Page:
Figure 1: Rand vs US dollar gauge
We find ourselves facing a world of economic policy by tweet, at least from US President Donald Trump. A single tweet is a maximum of 140 characters yet, in the hands of Trump, it is capable of reducing the market value of global stock exchanges by 2.5% and weakening the rand vs US dollar exchange rate by 1.5%. Trump’s latest twitter tirade has reignited the trade war between China and the US, with accusations (by Trump) that China is reneging on some of the deals that had been struck and, as a result, the US has increased tariffs on a number of Chinese goods entering its market. On Monday (13 May), China retaliated stating that duties on 2,493 US goods coming into China will also be increased from 5% to 25%. Meanwhile, bizarrely Trump has also been saying that he has a “feeling” that the talks between the US and China will still be “very successful”. We don’t really know what “very successful” means, nor when there will be any clarity (or another ambiguous tweet) but, for now, it basically means we are in a risk-off environment and the US economy’s long-term potential growth rate is being eroded once again. Stocks are down and emerging market (EM) currencies are weaker, whilst bonds have been a haven or refuge.
Domestically, people have stopped focusing on the SA general election (and its outcome) instead asking what it all means for the country. Much is being made of the shape of the new cabinet as it will be the first glimpse into what President Cyril Ramaphosa’s reform agenda will really look like and whether he will rid the ANC (and the country) of Zuma-era rentseekers and compromised individuals. Less of a focus, but equally important, are the parliamentary committees and who is chosen to chair these. We are hopeful, but we are also realists and we know that some balance will likely need to be struck. All of this while the unemployment numbers (due for release later today [14 May]) are likely to look weaker than last quarter’s (4Q18’s) data.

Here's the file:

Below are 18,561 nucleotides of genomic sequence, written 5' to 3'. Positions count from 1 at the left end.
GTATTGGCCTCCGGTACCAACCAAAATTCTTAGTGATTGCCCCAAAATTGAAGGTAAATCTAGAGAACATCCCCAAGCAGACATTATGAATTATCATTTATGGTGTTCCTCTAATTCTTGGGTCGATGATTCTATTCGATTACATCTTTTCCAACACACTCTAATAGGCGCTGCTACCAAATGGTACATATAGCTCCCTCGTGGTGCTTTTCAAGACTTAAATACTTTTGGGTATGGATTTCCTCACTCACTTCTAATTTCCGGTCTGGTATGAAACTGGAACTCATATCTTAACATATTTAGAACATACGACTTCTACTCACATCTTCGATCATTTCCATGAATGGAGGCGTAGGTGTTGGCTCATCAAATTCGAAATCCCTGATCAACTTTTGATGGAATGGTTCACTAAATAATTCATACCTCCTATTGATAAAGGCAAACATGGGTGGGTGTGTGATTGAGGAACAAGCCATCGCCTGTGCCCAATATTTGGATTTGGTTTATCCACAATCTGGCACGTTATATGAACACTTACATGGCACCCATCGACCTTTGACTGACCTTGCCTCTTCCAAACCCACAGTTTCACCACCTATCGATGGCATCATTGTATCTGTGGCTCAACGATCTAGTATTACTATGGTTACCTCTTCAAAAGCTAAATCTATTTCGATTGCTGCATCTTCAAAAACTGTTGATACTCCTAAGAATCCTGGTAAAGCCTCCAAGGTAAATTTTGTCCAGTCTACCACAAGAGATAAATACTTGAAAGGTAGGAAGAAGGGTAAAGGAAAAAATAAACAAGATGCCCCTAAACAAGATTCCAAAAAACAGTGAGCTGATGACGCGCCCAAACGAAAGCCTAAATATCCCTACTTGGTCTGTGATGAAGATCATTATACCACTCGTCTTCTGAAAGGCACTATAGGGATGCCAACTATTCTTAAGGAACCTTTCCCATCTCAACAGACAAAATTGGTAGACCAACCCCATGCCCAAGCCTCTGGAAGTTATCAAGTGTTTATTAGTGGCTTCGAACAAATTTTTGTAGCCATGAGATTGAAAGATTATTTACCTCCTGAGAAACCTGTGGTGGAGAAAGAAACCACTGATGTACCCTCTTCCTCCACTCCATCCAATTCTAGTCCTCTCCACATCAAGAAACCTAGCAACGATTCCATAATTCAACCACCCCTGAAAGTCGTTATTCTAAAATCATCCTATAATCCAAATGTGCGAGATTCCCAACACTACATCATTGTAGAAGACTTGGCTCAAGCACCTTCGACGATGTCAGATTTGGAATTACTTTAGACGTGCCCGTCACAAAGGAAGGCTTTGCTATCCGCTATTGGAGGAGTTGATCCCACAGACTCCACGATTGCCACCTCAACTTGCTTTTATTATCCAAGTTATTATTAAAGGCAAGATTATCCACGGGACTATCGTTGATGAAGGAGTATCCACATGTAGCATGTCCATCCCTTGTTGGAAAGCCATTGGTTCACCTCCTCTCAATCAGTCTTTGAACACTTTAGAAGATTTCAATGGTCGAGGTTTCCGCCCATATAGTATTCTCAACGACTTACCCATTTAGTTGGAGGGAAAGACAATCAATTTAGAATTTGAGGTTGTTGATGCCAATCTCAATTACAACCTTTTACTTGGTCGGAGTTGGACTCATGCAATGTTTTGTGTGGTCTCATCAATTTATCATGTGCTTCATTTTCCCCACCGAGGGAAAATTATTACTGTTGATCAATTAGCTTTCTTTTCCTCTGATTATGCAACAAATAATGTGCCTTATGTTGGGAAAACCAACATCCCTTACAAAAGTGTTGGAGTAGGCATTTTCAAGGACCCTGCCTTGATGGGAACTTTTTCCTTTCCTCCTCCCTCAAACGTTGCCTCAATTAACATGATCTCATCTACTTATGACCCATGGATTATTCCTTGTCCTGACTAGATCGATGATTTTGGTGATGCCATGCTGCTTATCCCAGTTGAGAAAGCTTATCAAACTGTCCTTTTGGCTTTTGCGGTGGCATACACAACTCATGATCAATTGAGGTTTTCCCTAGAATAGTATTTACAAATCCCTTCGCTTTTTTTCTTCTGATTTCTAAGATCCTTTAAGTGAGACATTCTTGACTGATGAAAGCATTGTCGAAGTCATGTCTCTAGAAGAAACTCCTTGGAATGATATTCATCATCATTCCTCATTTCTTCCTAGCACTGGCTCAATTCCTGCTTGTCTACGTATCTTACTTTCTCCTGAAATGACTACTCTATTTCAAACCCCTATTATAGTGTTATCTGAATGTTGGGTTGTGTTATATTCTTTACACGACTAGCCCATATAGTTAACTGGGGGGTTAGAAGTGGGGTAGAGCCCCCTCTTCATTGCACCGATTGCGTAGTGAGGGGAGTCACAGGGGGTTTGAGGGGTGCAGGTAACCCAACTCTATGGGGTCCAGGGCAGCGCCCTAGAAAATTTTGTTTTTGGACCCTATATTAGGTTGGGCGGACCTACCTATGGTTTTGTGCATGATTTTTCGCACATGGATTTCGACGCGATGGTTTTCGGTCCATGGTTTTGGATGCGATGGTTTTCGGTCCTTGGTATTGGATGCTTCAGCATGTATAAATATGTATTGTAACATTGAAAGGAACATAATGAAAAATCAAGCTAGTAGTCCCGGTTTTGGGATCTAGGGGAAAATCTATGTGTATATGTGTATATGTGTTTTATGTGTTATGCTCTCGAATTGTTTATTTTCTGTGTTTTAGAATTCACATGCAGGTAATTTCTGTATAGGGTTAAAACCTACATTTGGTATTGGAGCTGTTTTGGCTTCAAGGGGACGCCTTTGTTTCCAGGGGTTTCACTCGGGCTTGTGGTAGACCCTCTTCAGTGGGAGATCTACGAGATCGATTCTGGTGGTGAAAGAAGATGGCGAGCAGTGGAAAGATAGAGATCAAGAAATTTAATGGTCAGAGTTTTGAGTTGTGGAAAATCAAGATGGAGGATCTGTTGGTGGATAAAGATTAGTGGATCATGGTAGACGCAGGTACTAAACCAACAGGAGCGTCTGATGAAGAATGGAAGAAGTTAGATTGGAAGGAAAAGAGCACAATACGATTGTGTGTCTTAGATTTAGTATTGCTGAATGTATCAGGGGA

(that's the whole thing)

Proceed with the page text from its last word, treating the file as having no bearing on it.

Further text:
The rand started this morning (14 May) at R14.28/$1, which is slightly weaker than our fair-value range. However, we are being patient and we have not responded to this weakness, for now.
Figure 2: Actual ZAR/$ vs rand PPP model
Source: Bloomberg, Anchor